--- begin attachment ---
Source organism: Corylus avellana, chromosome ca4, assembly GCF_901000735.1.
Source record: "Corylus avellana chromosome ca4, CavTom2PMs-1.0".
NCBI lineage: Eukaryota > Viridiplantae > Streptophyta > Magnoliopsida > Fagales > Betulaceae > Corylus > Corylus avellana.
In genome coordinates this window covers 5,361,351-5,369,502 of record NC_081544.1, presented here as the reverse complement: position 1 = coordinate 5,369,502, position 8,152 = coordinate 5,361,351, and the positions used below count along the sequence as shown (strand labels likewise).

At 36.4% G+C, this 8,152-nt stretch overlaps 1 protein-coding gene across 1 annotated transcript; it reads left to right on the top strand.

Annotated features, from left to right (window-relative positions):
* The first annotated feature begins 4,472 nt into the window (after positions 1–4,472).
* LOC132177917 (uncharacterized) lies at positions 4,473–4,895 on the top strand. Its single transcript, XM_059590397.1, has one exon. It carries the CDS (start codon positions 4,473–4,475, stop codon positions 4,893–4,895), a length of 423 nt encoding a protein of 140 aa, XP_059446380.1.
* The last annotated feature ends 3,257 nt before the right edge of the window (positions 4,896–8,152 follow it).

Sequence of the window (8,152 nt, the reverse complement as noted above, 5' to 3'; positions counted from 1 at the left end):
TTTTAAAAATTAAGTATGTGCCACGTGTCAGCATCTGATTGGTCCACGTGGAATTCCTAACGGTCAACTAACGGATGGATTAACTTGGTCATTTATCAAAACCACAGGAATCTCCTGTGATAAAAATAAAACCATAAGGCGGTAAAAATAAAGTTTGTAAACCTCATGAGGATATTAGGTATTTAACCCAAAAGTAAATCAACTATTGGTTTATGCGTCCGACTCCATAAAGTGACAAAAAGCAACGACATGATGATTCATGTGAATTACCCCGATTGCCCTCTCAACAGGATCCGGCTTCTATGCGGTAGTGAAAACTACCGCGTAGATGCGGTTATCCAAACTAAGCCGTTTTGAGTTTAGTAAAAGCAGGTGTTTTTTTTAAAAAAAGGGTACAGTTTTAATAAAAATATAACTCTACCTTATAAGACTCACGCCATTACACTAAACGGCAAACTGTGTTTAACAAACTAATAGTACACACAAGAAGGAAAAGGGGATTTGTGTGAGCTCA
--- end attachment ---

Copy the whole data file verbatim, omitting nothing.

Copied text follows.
Source organism: Corylus avellana, chromosome ca4, assembly GCF_901000735.1.
Source record: "Corylus avellana chromosome ca4, CavTom2PMs-1.0".
NCBI lineage: Eukaryota > Viridiplantae > Streptophyta > Magnoliopsida > Fagales > Betulaceae > Corylus > Corylus avellana.
In genome coordinates this window covers 5,361,351-5,369,502 of record NC_081544.1, presented here as the reverse complement: position 1 = coordinate 5,369,502, position 8,152 = coordinate 5,361,351, and the positions used below count along the sequence as shown (strand labels likewise).

At 36.4% G+C, this 8,152-nt stretch overlaps 1 protein-coding gene across 1 annotated transcript; it reads left to right on the top strand.

Annotated features, from left to right (window-relative positions):
* The first annotated feature begins 4,472 nt into the window (after positions 1–4,472).
* LOC132177917 (uncharacterized) lies at positions 4,473–4,895 on the top strand. Its single transcript, XM_059590397.1, has one exon. It carries the CDS (start codon positions 4,473–4,475, stop codon positions 4,893–4,895), a length of 423 nt encoding a protein of 140 aa, XP_059446380.1.
* The last annotated feature ends 3,257 nt before the right edge of the window (positions 4,896–8,152 follow it).

Sequence of the window (8,152 nt, the reverse complement as noted above, 5' to 3'; positions counted from 1 at the left end):
TTTTAAAAATTAAGTATGTGCCACGTGTCAGCATCTGATTGGTCCACGTGGAATTCCTAACGGTCAACTAACGGATGGATTAACTTGGTCATTTATCAAAACCACAGGAATCTCCTGTGATAAAAATAAAACCATAAGGCGGTAAAAATAAAGTTTGTAAACCTCATGAGGATATTAGGTATTTAACCCAAAAGTAAATCAACTATTGGTTTATGCGTCCGACTCCATAAAGTGACAAAAAGCAACGACATGATGATTCATGTGAATTACCCCGATTGCCCTCTCAACAGGATCCGGCTTCTATGCGGTAGTGAAAACTACCGCGTAGATGCGGTTATCCAAACTAAGCCGTTTTGAGTTTAGTAAAAGCAGGTGTTTTTTTTAAAAAAAGGGTACAGTTTTAATAAAAATATAACTCTACCTTATAAGACTCACGCCATTACACTAAACGGCAAACTGTGTTTAACAAACTAATAGTACACACAAGAAGGAAAAGGGGATTTGTGTGAGCTCA